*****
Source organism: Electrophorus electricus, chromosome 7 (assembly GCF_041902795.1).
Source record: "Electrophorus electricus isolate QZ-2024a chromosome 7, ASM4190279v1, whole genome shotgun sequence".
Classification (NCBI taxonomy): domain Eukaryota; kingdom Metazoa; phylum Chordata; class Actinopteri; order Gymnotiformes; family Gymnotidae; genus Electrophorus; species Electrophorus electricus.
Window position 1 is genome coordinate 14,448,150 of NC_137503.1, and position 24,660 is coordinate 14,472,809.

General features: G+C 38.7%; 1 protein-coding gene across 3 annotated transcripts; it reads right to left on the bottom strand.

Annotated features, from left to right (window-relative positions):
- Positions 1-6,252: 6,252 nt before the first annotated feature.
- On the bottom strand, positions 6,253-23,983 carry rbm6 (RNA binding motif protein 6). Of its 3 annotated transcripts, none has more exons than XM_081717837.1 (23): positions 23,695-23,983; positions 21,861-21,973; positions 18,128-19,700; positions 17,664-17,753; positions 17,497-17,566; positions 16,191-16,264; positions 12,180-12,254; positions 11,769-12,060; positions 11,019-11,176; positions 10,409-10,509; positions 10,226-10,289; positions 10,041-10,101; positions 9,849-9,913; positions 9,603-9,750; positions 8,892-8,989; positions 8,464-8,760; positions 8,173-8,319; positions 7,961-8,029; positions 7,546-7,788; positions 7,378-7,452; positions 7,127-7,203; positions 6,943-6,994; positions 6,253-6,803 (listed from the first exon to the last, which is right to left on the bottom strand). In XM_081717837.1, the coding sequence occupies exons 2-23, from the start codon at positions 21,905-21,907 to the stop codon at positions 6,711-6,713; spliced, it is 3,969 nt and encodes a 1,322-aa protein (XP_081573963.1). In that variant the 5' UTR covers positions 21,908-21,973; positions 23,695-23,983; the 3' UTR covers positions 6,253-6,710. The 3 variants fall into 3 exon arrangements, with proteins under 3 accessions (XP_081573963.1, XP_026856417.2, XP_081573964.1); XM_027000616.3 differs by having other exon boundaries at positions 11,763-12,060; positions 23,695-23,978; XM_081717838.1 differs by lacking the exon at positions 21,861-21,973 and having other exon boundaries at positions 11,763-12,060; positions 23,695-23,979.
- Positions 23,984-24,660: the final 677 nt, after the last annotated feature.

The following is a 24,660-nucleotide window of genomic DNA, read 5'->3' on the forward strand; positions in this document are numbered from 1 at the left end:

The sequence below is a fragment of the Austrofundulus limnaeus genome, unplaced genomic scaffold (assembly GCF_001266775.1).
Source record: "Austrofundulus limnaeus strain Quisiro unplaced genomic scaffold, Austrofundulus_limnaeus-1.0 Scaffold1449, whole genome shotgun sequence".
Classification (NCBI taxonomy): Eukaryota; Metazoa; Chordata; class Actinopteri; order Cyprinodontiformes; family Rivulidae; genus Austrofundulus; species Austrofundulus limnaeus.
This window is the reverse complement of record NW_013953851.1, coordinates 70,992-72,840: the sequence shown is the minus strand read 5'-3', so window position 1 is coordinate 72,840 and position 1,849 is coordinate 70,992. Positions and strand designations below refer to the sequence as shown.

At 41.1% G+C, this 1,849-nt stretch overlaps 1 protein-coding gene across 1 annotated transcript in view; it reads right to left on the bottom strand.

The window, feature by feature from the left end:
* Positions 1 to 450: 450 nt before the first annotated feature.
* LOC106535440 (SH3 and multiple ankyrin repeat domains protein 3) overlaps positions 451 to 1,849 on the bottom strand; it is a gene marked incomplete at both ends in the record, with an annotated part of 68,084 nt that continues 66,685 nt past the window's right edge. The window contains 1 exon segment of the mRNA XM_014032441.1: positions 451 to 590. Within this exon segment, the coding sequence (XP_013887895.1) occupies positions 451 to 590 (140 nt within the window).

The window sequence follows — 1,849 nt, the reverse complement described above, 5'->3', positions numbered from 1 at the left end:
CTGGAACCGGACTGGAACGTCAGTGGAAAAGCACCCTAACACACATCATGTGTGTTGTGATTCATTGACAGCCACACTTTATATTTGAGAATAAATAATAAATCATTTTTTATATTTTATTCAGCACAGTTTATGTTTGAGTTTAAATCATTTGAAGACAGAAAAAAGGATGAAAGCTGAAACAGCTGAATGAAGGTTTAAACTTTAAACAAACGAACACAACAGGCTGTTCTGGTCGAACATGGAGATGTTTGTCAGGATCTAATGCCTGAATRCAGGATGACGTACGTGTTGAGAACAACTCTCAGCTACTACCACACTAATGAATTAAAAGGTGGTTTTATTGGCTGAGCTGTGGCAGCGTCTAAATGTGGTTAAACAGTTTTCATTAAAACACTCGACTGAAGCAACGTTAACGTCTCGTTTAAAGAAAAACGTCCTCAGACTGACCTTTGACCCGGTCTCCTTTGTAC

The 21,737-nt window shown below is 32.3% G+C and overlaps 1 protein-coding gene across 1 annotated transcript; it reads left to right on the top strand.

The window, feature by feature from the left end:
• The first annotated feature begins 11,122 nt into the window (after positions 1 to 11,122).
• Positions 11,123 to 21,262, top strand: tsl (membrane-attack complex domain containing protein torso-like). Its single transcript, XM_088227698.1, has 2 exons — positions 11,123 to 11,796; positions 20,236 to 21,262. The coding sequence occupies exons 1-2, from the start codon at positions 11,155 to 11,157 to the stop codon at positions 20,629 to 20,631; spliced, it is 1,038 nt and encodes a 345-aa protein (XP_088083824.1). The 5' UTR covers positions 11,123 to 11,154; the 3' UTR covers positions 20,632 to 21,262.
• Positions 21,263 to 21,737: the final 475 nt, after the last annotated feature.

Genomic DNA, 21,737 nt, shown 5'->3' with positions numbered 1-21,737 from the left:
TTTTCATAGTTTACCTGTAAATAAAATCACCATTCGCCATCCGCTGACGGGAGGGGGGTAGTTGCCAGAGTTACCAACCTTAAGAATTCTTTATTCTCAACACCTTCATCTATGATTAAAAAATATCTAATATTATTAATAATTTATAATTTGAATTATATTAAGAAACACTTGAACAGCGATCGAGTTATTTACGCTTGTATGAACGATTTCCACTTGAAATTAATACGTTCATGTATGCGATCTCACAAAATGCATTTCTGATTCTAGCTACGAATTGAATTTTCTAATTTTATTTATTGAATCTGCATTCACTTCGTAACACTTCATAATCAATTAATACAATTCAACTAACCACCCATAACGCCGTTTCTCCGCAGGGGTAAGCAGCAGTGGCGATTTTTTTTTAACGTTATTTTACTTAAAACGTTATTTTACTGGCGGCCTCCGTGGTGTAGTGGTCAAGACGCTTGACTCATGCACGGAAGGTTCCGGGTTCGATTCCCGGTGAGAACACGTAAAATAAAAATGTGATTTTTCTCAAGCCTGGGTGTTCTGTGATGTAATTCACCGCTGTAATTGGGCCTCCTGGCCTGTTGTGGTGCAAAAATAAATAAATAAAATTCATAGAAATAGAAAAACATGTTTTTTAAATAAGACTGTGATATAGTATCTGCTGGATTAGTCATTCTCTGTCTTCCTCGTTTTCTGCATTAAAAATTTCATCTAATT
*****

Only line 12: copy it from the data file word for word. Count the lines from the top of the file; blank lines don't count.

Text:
Source record: "Austrofundulus limnaeus strain Quisiro unplaced genomic scaffold, Austrofundulus_limnaeus-1.0 Scaffold1449, whole genome shotgun sequence".